Publication: Monitor Volume: 5 Issue: 121

Armenian President Robert Kocharian, Georgian President Eduard Shevardnadze and Azerbaijani Prime Minister Artur Rasizade–who represented the convalescent President Haidar Aliev–signed yesterday in Luxembourg a joint declaration with the European Union (EU). The quadripartite summit aimed, first, to promote regionwide pacification and cooperation in the South Caucasus, and, second, to crown the ratification of the EU’s bilateral “Agreements on Partnership and Cooperation” with Armenia, Azerbaijan and Georgia. Signed in 1996, those agreements have since been ratified by the parliaments of all the EU countries and the three South Caucasus countries, and will come into force on July 1. The agreements cover relations between the EU and each of the three countries in economic, political, scientific-technological and other areas and institutionalize those bilateral relationships by creating joint committees on cooperation in those areas.

The quadripartite declaration stresses the importance of the South Caucasus to both Europe and the international economic system. It expresses the sides’ commitment to: developing transit routes between Europe, the South Caucasus and Central Asia; promoting international trade, investment and resource development in the South Caucasus countries; harmonizing their internal legislation with that of EU countries; and developing relations between the South Caucasus countries and European institutions. Noting the link between economic development and conflict resolution, the declaration commits the EU to providing postconflict reconstruction aid to Armenia, Azerbaijan and Georgia. It calls for the restoration of transportation links between the three countries–notably the Baku-Nakhichevan, Yerevan-Julfa and Abkhazia-Tbilisi-Yerevan railroads–to promote intraregional cooperation and build political confidence among the parties to local conflicts.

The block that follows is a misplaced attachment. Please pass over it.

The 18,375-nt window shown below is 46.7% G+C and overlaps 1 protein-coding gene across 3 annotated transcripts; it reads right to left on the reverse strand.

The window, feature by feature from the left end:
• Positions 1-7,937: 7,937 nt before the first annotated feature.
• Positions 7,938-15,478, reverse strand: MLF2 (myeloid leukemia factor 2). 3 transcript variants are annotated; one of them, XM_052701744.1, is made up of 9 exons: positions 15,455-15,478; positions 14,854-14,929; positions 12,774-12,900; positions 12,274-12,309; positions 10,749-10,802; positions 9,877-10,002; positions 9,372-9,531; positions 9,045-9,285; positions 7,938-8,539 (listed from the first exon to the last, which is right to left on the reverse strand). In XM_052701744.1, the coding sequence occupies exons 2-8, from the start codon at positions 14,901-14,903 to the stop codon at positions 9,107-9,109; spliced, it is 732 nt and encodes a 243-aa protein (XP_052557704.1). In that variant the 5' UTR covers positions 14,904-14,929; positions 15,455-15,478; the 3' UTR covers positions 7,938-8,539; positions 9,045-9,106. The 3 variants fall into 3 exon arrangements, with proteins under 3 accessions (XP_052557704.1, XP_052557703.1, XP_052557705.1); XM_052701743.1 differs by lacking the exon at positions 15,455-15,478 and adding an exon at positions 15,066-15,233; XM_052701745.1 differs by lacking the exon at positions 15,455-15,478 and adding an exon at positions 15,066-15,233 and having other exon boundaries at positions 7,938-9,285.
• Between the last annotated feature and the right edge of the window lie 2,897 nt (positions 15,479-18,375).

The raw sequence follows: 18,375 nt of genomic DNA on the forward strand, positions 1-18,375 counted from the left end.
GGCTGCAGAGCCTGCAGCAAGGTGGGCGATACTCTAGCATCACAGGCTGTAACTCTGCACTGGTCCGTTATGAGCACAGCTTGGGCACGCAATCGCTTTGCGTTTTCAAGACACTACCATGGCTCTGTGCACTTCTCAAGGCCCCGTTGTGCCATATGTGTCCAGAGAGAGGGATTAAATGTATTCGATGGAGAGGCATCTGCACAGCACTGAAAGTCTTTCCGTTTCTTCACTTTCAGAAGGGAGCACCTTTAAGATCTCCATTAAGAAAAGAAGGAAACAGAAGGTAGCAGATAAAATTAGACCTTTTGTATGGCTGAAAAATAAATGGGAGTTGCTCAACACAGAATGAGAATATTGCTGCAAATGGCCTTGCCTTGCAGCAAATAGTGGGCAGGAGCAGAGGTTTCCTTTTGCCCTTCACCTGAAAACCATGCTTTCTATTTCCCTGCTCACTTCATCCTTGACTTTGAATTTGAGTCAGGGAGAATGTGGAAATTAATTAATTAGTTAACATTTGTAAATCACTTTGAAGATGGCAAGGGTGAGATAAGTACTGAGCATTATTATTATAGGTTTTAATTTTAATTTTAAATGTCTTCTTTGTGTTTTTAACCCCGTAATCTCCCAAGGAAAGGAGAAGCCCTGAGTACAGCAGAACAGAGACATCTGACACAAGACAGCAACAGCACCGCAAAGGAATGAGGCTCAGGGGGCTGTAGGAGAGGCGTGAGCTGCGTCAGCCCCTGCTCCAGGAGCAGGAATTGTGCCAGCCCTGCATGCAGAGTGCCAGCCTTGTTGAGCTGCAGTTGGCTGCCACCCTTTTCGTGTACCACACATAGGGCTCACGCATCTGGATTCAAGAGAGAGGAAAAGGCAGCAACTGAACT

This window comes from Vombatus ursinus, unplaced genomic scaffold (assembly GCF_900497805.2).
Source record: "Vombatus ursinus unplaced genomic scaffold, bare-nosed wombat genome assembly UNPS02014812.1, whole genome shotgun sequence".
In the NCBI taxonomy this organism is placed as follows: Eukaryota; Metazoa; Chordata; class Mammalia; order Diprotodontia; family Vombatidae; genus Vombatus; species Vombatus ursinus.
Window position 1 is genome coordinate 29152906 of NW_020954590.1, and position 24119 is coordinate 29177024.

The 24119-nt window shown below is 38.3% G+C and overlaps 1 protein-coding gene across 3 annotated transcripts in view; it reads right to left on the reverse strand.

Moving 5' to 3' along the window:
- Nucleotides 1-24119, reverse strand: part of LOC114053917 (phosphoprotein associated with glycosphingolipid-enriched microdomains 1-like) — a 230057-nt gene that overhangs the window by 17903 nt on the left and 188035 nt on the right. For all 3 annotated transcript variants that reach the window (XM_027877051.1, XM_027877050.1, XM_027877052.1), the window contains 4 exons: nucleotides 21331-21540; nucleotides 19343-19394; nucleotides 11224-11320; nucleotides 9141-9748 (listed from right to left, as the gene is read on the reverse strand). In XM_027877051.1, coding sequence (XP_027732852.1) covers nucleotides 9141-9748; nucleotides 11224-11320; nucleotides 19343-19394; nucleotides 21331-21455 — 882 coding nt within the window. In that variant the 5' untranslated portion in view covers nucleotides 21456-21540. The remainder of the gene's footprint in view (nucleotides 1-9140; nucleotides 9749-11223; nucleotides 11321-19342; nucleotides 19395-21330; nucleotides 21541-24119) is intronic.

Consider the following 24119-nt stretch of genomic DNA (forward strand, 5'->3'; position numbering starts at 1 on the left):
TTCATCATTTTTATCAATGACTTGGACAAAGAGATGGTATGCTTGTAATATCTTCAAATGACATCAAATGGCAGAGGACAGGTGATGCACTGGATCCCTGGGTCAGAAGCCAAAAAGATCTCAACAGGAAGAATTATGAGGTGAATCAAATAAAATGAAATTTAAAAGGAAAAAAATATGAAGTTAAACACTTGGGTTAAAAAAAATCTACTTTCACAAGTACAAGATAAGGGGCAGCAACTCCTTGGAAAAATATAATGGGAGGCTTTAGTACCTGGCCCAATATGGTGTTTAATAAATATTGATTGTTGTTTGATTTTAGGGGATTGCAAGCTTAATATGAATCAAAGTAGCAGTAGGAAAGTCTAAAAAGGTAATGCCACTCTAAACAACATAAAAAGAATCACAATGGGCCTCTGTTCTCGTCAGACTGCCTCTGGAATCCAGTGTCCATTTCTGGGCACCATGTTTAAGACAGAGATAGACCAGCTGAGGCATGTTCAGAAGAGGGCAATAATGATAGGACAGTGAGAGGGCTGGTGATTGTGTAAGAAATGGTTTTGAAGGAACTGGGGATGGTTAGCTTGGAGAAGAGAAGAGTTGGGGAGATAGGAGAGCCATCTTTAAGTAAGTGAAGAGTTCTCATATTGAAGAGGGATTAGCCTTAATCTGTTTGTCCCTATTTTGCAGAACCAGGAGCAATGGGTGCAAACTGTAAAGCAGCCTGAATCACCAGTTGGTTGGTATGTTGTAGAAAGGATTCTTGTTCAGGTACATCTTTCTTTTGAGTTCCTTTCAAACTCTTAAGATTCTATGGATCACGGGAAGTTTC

An accompanying joint news conference by Kocharian, Shevardnadze and Rasizade highlighted their countries’ common aspiration to draw close to Europe economically and politically. But the joint appearance also exposed differences between Armenia and Azerbaijan over Karabakh and, more broadly, over national priorities. Kocharian described regional cooperation as a prerequisite to resolving that conflict. Rasizade called for steps toward conflict resolution to be taken first, pointing out that the idled railroads from Baku to Nakhichevan and from Yerevan to Julfa cross Azerbaijani territories seized by Armenian Karabakh forces. Shevardnadze staked out an intermediate position, stressing the interrelationship between economic cooperation, confidence building and conflict resolution (Turan, Noyan-Tapan, Prime-News, June 22).